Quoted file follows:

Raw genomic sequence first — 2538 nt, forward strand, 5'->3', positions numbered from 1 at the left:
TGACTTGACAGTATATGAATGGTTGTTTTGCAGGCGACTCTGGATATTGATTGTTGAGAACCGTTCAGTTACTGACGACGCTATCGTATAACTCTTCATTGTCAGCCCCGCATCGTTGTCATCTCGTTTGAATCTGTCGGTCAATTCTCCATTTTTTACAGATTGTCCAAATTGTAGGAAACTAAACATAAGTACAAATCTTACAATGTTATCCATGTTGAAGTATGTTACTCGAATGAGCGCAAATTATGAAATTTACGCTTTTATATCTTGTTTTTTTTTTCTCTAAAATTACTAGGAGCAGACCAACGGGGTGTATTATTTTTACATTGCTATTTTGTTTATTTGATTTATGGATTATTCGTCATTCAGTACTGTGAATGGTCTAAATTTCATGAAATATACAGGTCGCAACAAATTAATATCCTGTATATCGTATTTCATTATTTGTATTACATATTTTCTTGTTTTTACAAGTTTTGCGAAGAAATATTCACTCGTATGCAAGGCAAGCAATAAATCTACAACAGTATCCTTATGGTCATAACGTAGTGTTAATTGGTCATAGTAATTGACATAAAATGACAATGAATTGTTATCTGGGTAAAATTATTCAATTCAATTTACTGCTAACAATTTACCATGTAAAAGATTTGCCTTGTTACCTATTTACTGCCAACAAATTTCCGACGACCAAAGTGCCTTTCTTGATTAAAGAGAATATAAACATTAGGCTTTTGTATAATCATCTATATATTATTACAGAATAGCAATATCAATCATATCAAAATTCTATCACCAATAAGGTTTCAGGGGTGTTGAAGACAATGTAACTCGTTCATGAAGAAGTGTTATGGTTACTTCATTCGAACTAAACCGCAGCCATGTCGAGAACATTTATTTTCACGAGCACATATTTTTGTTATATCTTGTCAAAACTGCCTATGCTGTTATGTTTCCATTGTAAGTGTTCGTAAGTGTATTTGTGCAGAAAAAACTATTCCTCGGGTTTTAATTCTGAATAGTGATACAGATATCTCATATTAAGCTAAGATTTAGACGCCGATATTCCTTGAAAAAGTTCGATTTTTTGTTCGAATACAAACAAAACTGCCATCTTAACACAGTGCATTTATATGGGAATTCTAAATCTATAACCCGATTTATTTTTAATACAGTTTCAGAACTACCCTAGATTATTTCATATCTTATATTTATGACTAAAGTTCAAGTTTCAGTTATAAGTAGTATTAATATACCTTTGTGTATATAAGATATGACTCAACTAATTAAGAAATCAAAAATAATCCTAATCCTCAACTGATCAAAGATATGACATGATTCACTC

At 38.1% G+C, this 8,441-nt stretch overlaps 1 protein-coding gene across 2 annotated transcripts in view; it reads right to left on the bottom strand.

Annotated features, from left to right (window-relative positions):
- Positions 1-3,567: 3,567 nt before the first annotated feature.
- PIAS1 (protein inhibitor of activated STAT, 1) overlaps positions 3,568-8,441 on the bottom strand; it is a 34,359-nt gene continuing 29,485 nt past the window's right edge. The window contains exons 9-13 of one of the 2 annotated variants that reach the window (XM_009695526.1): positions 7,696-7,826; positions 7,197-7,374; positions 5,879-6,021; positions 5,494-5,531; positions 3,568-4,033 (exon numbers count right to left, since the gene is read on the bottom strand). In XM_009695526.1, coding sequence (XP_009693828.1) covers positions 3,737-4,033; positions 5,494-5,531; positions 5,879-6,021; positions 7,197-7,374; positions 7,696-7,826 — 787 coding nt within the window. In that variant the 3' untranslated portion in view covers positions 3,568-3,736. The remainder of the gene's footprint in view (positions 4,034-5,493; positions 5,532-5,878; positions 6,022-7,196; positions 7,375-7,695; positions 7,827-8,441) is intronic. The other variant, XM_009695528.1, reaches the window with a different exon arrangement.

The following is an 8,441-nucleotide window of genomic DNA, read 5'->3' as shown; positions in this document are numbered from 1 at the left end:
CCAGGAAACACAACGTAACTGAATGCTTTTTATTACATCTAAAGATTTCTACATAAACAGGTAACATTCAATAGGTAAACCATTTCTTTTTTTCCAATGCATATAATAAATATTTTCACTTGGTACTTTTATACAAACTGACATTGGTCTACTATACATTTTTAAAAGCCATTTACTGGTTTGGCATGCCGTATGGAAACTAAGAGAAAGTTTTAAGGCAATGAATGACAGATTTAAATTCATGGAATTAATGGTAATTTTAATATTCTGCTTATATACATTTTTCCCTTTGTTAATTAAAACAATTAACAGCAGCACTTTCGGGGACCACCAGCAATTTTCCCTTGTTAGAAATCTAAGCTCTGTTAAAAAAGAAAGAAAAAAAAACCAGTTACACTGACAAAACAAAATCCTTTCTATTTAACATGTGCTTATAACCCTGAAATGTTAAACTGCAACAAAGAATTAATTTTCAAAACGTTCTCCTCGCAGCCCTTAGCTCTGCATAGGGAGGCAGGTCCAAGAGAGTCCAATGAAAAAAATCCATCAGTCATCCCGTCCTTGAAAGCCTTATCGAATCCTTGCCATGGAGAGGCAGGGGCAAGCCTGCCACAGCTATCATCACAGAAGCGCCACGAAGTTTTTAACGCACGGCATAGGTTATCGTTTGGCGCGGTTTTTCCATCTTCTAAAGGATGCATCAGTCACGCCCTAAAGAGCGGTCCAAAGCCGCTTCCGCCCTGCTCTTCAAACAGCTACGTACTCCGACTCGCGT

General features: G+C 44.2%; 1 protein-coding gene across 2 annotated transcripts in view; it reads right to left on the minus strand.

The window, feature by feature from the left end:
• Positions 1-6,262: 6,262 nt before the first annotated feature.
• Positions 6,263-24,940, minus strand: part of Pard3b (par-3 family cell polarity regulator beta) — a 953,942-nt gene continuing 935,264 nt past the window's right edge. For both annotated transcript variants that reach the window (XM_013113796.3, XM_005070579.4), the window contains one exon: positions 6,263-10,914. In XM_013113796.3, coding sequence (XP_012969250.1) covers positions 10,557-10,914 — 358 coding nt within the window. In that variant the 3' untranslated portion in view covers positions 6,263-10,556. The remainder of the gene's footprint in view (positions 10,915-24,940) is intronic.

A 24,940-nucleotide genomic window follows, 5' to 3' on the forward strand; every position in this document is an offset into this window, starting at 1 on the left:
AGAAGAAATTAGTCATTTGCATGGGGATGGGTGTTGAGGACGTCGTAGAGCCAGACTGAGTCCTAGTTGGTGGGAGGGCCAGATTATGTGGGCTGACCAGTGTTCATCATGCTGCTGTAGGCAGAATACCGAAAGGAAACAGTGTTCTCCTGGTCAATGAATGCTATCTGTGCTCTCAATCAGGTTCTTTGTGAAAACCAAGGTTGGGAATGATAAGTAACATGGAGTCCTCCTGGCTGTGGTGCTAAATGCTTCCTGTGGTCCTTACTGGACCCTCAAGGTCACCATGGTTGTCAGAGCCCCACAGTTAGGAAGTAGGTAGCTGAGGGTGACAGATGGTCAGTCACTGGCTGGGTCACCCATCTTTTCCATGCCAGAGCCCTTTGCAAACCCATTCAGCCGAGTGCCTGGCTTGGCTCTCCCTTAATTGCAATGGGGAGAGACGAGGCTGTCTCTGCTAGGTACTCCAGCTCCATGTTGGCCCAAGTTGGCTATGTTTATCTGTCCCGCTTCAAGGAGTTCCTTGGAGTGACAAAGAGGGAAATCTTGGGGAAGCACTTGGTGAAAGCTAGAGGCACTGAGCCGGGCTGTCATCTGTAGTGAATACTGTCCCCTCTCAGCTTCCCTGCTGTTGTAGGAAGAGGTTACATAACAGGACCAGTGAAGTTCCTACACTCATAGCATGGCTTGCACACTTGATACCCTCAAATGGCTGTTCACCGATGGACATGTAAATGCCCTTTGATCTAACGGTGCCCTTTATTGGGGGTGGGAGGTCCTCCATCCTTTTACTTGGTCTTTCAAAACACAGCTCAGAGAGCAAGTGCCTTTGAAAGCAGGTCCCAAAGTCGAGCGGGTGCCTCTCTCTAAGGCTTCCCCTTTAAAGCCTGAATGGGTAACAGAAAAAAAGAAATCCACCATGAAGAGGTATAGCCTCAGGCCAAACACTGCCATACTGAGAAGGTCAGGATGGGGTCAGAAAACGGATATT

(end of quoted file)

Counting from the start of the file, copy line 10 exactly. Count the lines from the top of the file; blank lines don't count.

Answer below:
The window, feature by feature from the left end: